I know I have said this before, but it is interesting to see how certain dog behaviours go in batches. Since writing my last article, I have had a group of cases that have proven this to me again. This month, I have seen several dogs with resource guarding issues – guarding spaces, places, objects, guardians and food items. Now, just because I have seen a lot of dogs with these issues, it does not mean I am seeing an epidemic.
What it is really telling me is that I have seen a cluster of cases and because of what I do, I am more likely to see more, but to complicate this further, these cases never happen in nice even frequencies, it is just that I am seeing more cases than usual at this current moment.
The reality is that I do not even know how many dogs are in my local area, so how do I even know where to start counting from? It could be that the numbers of dogs living locally to me have increased but the cases of resource guarding have remained the same or not increased proportionately to the increase of dogs so this would suggest resource guarding dogs have gone down in number, not up.
So, why do dogs guard? I was told by one guardian that they had been told it was because their dog was the biggest in the litter and another because the litter was so big it had to compete for food. But was it? It could be true, but we just don’t know and what we’re actually hearing are people’s opinions which can be formed on somewhat rather shaky data.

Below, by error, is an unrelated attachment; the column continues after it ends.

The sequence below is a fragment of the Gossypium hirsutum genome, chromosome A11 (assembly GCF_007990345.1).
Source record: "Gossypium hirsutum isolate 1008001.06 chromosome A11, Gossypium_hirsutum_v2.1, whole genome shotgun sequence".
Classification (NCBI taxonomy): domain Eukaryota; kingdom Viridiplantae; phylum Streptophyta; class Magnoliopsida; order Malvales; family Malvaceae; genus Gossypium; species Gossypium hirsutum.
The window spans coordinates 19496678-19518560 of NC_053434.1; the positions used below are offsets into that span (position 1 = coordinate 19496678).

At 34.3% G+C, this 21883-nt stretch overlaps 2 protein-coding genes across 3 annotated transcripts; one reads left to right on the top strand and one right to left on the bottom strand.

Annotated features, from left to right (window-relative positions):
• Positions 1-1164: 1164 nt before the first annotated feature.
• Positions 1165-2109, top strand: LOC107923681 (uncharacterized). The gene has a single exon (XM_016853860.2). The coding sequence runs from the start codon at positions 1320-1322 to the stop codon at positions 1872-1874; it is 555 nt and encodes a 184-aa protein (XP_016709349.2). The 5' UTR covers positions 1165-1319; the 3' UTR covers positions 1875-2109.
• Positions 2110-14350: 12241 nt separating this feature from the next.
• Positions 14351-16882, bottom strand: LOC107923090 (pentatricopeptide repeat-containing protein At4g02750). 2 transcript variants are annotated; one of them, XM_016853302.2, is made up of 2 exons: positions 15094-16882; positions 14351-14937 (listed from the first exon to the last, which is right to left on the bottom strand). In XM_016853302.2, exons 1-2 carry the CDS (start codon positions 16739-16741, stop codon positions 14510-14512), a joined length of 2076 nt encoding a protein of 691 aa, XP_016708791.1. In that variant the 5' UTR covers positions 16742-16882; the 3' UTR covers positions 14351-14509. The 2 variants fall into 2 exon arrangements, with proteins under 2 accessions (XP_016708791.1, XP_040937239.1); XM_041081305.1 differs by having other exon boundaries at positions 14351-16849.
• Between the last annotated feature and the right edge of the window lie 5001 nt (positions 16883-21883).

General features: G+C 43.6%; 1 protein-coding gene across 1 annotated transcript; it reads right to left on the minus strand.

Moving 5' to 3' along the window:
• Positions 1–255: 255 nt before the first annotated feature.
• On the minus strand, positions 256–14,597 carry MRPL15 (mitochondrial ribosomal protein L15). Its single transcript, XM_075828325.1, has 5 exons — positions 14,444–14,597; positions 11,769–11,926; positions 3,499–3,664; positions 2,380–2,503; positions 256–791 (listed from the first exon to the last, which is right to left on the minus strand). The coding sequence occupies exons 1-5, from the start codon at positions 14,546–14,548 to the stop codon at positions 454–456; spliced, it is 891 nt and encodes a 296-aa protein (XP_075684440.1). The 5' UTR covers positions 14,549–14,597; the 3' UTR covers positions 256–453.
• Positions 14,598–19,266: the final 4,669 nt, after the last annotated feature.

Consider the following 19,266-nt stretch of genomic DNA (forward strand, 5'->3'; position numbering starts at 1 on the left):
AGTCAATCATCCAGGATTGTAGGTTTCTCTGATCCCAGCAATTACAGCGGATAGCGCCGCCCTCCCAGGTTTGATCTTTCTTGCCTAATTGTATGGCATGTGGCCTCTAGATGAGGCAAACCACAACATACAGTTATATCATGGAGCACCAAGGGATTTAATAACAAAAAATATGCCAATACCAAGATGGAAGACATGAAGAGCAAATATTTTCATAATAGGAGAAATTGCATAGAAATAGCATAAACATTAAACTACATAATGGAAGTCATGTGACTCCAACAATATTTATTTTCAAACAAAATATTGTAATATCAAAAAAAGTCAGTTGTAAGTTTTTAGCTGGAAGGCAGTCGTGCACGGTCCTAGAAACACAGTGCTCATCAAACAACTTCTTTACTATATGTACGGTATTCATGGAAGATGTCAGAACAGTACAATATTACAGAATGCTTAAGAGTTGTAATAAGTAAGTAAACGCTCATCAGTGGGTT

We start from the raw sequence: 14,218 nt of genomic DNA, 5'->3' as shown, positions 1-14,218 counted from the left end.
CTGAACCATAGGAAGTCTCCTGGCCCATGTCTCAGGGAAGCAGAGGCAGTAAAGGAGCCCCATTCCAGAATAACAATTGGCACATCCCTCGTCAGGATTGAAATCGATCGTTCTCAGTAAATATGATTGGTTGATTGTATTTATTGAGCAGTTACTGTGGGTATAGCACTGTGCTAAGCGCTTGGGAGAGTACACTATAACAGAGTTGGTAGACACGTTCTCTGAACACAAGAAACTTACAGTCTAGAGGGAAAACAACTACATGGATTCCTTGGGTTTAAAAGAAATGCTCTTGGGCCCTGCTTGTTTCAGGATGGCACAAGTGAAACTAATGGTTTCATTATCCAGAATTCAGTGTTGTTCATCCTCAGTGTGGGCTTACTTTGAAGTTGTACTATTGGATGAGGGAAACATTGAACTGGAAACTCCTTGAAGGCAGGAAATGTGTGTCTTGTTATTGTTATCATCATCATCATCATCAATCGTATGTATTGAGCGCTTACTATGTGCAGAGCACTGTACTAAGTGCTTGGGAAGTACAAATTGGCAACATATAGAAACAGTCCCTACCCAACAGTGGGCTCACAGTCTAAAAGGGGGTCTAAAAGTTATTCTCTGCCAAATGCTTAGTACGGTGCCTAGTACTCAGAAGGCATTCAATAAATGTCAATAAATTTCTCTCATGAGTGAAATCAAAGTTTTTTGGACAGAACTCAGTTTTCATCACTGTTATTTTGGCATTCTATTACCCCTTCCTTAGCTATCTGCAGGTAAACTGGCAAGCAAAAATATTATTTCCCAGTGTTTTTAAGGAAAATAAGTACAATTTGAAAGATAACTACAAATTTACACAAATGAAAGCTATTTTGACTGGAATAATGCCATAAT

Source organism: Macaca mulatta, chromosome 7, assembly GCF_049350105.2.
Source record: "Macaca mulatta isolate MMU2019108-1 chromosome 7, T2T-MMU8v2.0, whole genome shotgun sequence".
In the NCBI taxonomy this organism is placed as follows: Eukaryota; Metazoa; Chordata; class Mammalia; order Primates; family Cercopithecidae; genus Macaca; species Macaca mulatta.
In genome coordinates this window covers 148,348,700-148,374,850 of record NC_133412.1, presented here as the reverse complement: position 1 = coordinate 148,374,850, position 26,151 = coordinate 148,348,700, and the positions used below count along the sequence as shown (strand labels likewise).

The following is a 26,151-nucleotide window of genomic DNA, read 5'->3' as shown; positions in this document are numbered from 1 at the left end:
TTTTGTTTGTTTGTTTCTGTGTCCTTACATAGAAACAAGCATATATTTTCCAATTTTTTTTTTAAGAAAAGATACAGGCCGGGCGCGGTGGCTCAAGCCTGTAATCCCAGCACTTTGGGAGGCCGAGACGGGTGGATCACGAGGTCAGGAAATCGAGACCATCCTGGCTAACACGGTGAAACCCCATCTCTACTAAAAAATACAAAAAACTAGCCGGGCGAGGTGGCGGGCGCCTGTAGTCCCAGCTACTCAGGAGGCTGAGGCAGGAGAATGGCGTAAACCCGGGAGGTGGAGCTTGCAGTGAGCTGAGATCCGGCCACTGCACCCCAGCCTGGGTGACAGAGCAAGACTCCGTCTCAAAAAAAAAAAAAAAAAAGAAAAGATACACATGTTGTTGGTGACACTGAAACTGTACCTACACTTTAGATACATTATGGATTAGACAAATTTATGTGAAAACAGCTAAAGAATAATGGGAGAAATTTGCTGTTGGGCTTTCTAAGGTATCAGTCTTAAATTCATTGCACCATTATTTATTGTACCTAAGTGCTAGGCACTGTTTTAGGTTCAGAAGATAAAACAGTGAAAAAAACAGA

You would think in a world of plenty where most dogs have access to everything they need – food, warmth, shelter and comfortable resting places etc, why would they feel the need to guard from us and other dogs? It’s simple really, guarding is a normal behaviour for dogs which has an adaptive significance and has ensured their ancestors were successful on the playing field of life. Basically, those ancestors of the dog who guarded their food and resources, were the most successful and so those behaviours served dogs well.
These days there are not the same selection pressures on dogs so there is no need for them to resource guard and we now have a situation where being a good resource guarder is not actually favourable for the dog’s survival. Domestication has resulted in dogs becoming a bit of a mixed bag when it comes to whether they will resource guard or not.
Resource guarding is not breed specific either; I have recently seen spaniels, cockerpoos (technically not a true recognised breed) Vizslas, terriers and Border Collies. I have also seen puppies do it as young as ten weeks of age but in most cases, older dogs develop this behaviour as they mature. In fact, three of the dogs I have seen recently had bitten their owners while resource guarding and sadly one of these bites was serious, but not one of the recent resource guarders I have seen had been a bull breed.
Of those that got bitten, two of the owners were under the misguided impression they had to be the boss and when the dog growled, they thought they should make them move/take away their stuff because once the dog thinks it’s in charge, it’s a slippery slope to dog domination.
What this really demonstrates to me is that the commonly held belief that you must be the boss and that there is some kind of dog pack structure in your house, with the dog trying to be top dog, is alive and well even though there is no science to support this.